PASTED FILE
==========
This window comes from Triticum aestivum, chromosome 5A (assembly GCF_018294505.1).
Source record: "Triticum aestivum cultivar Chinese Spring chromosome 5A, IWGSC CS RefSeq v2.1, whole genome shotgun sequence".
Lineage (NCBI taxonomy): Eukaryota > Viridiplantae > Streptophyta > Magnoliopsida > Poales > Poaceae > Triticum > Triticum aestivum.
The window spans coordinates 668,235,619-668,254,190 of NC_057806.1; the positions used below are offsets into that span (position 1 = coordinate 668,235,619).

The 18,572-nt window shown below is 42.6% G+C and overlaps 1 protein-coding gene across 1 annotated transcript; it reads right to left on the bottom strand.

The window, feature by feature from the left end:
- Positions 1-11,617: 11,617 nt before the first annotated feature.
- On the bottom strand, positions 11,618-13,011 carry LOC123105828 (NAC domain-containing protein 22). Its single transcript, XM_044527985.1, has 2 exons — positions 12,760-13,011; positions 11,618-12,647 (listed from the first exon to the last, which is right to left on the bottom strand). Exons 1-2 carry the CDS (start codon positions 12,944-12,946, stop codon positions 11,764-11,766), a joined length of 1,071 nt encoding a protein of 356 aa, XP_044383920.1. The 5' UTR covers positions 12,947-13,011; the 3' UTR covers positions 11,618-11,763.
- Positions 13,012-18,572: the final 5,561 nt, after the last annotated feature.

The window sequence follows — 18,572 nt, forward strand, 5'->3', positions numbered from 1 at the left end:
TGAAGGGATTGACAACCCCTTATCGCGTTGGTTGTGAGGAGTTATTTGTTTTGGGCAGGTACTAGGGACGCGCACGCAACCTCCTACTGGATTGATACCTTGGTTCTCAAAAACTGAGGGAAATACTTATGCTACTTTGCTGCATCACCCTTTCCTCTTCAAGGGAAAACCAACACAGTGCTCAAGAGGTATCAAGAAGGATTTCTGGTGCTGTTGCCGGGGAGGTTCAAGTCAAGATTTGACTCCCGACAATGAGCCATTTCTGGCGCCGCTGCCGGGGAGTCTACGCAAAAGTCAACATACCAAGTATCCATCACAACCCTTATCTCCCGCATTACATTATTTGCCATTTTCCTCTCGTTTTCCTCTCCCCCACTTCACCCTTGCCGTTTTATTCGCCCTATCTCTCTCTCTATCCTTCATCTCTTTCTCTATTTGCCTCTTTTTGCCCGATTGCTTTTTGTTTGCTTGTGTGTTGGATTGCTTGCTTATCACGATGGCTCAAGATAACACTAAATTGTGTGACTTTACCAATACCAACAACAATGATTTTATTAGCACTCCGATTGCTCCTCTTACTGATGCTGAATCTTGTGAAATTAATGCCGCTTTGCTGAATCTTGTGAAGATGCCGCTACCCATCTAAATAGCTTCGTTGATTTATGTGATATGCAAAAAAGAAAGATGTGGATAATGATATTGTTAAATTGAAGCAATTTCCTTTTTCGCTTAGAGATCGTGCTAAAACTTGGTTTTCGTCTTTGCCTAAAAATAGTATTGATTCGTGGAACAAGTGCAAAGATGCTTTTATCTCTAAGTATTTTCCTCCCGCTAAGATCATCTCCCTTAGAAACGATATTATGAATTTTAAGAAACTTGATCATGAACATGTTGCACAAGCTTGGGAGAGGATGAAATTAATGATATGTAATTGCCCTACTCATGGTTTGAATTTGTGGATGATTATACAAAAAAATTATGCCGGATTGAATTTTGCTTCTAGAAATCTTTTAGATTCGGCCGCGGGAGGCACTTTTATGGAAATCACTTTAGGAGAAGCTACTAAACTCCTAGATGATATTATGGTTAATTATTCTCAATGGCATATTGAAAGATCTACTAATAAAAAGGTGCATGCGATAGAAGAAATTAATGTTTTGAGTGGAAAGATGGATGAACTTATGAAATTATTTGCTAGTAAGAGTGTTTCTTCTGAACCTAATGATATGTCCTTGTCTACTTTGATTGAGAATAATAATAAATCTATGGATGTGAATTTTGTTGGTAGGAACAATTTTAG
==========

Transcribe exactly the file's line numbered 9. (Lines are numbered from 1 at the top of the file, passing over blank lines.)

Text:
- Positions 13,012-18,572: the final 5,561 nt, after the last annotated feature.